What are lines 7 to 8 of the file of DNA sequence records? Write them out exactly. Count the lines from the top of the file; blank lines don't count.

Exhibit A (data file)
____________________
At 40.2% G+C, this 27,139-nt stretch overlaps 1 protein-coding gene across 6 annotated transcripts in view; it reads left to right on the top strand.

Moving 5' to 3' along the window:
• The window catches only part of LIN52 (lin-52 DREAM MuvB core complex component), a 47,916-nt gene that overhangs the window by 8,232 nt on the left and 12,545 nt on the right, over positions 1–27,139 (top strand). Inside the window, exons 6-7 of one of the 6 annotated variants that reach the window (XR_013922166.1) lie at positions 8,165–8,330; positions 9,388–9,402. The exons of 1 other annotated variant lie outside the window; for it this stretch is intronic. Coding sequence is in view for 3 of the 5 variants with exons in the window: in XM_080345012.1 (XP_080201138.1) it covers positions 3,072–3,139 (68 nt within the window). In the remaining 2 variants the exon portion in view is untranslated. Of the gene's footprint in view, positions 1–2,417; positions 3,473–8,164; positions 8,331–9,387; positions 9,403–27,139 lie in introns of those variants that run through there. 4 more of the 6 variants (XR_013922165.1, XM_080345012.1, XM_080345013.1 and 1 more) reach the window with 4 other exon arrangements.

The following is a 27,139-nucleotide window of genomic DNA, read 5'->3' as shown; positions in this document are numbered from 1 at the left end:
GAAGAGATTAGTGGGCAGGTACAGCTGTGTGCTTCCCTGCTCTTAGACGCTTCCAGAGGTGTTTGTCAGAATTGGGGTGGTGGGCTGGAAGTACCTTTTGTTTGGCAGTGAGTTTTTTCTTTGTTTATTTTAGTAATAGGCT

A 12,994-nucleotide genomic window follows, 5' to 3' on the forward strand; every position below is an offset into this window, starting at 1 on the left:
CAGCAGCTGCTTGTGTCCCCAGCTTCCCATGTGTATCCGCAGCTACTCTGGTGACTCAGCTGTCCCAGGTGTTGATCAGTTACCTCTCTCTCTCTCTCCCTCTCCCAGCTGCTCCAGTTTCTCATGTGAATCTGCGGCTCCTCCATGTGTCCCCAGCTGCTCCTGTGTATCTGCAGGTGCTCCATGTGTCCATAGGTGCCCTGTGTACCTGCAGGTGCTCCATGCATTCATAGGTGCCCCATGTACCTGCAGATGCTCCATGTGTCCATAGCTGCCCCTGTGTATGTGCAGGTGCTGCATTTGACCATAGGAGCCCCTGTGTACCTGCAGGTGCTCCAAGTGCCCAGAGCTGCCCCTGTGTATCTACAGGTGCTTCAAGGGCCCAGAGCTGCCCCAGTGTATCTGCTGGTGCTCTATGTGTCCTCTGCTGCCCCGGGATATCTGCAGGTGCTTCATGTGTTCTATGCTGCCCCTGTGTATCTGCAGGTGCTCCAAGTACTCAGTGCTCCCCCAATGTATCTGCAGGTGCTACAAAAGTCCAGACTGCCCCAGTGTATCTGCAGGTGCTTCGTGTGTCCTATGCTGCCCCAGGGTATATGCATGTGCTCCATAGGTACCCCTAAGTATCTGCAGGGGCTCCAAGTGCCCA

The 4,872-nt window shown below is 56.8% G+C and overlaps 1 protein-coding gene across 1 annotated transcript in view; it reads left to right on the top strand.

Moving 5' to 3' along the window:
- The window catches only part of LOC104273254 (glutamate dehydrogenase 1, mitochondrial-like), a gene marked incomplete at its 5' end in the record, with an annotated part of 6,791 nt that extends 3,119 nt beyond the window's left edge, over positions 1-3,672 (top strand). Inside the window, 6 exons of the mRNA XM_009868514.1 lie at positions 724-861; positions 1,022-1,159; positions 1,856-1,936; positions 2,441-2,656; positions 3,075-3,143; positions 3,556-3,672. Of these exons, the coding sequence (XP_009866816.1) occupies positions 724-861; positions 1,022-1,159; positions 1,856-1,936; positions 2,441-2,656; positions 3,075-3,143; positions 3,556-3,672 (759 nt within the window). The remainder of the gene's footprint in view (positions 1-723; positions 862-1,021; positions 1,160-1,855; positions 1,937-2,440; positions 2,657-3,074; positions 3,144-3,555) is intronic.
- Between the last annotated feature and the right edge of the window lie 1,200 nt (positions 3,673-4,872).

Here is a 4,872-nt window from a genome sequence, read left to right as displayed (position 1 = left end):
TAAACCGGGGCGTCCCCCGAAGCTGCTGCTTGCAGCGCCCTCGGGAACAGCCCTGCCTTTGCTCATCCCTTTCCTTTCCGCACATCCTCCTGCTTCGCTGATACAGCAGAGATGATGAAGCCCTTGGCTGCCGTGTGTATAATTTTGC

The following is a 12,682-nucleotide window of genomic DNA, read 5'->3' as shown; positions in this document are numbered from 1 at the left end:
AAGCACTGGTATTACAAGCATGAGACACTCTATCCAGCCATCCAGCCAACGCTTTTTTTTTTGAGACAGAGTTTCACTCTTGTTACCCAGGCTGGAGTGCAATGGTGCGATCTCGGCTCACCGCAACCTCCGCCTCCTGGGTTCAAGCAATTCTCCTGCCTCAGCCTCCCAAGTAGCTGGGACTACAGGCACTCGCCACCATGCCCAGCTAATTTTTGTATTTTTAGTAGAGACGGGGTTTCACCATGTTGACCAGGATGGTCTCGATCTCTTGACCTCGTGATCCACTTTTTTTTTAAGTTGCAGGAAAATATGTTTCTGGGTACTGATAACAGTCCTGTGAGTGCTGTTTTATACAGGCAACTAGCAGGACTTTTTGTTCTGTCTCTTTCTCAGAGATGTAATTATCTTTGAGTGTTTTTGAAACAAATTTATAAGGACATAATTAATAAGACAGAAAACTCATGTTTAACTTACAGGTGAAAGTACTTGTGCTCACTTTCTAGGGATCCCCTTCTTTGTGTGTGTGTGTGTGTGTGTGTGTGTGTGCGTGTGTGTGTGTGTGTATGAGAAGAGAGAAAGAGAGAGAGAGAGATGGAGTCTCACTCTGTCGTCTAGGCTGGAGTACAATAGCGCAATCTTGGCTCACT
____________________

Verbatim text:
CAGCAGCTGCTTGTGTCCCCAGCTTCCCATGTGTATCCGCAGCTACTCTGGTGACTCAGCTGTCCCAGGTGTTGATCAGTTACCTCTCTCTCTCTCTCCCTCTCCCAGCTGCTCCAGTTTCTCATGTGAATCTGCGGCTCCTCCATGTGTCCCCAGCTGCTCCTGTGTATCTGCAGGTGCTCCATGTGTCCATAGGTGCCCTGTGTACCTGCAGGTGCTCCATGCATTCATAGGTGCCCCATGTACCTGCAGATGCTCCATGTGTCCATAGCTGCCCCTGTGTATGTGCAGGTGCTGCATTTGACCATAGGAGCCCCTGTGTACCTGCAGGTGCTCCAAGTGCCCAGAGCTGCCCCTGTGTATCTACAGGTGCTTCAAGGGCCCAGAGCTGCCCCAGTGTATCTGCTGGTGCTCTATGTGTCCTCTGCTGCCCCGGGATATCTGCAGGTGCTTCATGTGTTCTATGCTGCCCCTGTGTATCTGCAGGTGCTCCAAGTACTCAGTGCTCCCCCAATGTATCTGCAGGTGCTACAAAAGTCCAGACTGCCCCAGTGTATCTGCAGGTGCTTCGTGTGTCCTATGCTGCCCCAGGGTATATGCATGTGCTCCATAGGTACCCCTAAGTATCTGCAGGGGCTCCAAGTGCCCA

The 4,872-nt window shown below is 56.8% G+C and overlaps 1 protein-coding gene across 1 annotated transcript in view; it reads left to right on the top strand.